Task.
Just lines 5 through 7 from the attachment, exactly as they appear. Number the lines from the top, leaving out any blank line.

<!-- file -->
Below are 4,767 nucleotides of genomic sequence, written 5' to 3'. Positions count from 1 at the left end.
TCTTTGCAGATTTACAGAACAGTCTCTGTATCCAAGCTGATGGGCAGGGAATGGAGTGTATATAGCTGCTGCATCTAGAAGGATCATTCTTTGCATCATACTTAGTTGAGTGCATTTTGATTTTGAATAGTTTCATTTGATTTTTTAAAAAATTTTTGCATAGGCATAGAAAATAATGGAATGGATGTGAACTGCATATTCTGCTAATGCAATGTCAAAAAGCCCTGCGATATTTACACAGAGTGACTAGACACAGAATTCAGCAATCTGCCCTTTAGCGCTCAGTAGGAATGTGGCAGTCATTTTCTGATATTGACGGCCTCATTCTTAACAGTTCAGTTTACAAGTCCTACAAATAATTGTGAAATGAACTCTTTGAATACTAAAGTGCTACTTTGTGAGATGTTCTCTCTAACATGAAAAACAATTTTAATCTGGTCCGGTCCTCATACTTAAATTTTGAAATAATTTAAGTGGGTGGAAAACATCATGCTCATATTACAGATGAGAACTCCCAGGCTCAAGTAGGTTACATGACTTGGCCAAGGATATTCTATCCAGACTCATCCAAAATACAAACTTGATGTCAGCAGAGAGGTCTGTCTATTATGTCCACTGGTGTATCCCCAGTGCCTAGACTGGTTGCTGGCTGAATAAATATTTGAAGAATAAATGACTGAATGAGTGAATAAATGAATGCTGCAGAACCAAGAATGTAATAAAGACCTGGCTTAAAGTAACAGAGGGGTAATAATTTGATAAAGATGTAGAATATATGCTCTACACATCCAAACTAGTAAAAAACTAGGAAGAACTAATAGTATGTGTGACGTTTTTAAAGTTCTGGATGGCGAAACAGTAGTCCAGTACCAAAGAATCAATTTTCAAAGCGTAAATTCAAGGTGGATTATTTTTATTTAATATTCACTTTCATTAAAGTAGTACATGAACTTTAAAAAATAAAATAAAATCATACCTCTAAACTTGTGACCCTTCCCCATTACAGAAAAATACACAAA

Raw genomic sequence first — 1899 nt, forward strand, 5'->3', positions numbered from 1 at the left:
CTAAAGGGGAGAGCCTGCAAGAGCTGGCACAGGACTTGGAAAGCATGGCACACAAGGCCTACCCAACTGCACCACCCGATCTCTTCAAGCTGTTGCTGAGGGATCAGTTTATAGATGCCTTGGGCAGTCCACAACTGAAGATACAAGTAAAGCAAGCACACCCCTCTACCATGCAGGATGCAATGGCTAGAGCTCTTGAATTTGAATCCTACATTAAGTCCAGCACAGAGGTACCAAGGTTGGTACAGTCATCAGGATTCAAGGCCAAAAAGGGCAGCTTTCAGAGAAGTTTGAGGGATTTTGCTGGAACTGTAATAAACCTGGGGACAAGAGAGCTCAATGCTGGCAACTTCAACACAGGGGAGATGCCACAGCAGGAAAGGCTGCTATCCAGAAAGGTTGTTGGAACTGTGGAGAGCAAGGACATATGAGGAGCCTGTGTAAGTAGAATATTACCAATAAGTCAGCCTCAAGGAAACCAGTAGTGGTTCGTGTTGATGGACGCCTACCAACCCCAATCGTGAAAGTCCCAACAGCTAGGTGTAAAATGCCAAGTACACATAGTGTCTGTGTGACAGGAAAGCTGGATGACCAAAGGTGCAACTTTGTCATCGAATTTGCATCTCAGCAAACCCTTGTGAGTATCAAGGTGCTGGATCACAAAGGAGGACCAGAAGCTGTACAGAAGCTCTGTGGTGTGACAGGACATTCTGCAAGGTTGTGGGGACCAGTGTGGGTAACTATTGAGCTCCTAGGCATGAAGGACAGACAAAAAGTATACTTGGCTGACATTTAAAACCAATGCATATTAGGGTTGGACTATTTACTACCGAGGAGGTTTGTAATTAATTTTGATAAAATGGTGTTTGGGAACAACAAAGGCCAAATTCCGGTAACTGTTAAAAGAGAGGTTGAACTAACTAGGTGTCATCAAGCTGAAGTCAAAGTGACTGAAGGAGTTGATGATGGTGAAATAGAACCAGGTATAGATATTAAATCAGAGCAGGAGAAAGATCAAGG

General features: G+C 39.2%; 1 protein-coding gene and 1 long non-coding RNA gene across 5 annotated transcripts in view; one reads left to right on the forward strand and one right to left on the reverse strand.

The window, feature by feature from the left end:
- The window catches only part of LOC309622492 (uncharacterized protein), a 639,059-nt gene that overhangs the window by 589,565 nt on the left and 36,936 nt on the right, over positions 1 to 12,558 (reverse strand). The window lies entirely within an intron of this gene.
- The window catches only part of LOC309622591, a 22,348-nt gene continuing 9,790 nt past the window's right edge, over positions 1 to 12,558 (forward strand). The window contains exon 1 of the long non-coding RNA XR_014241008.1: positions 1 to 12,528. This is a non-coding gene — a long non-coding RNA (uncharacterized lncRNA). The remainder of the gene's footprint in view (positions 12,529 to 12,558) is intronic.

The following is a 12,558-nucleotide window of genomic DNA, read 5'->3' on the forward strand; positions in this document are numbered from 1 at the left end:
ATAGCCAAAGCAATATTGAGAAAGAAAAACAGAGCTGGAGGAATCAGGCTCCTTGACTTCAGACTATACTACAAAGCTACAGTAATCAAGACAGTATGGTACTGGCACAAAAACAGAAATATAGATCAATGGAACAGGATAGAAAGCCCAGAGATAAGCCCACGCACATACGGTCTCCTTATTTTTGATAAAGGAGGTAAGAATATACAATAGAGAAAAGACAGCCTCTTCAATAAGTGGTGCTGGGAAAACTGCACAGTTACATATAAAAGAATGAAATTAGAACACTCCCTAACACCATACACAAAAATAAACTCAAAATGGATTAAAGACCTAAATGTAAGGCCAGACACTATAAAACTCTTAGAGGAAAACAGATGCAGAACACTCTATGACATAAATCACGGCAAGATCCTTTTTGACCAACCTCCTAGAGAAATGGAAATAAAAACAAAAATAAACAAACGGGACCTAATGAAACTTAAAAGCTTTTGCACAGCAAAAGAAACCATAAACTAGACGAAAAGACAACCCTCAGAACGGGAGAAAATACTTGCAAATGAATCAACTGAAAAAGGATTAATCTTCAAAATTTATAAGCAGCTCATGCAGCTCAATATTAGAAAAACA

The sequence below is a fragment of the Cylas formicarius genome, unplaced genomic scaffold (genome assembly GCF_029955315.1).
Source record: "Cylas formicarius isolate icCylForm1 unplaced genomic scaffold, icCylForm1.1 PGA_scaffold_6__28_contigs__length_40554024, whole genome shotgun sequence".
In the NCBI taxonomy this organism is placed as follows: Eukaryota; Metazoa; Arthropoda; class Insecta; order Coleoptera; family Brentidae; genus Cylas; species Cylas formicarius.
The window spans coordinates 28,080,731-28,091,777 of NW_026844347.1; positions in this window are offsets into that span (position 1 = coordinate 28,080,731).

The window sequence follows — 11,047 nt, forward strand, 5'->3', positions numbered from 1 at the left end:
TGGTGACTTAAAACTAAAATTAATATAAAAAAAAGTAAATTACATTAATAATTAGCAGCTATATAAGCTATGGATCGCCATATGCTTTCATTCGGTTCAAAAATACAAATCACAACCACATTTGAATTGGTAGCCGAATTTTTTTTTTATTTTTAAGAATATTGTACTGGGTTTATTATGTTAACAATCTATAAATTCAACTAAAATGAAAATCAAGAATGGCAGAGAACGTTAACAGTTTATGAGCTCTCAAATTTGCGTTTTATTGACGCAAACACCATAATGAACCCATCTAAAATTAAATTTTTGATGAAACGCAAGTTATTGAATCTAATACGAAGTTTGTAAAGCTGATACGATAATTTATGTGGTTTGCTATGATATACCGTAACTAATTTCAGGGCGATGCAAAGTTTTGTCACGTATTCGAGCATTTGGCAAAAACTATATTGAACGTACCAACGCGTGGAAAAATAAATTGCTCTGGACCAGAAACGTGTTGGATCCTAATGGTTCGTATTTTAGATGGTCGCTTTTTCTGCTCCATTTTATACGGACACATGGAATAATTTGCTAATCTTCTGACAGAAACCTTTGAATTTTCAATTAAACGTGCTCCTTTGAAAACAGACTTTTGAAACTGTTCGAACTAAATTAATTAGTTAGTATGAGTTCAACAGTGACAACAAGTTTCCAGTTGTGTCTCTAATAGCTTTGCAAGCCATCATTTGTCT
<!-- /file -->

General features: G+C 39.2%; 1 protein-coding gene and 1 long non-coding RNA gene across 5 annotated transcripts in view; one reads left to right on the forward strand and one right to left on the reverse strand.

The window, feature by feature from the left end:
- The window catches only part of LOC309622492 (uncharacterized protein), a 639,059-nt gene that overhangs the window by 589,565 nt on the left and 36,936 nt on the right, over positions 1 to 12,558 (reverse strand). The window lies entirely within an intron of this gene.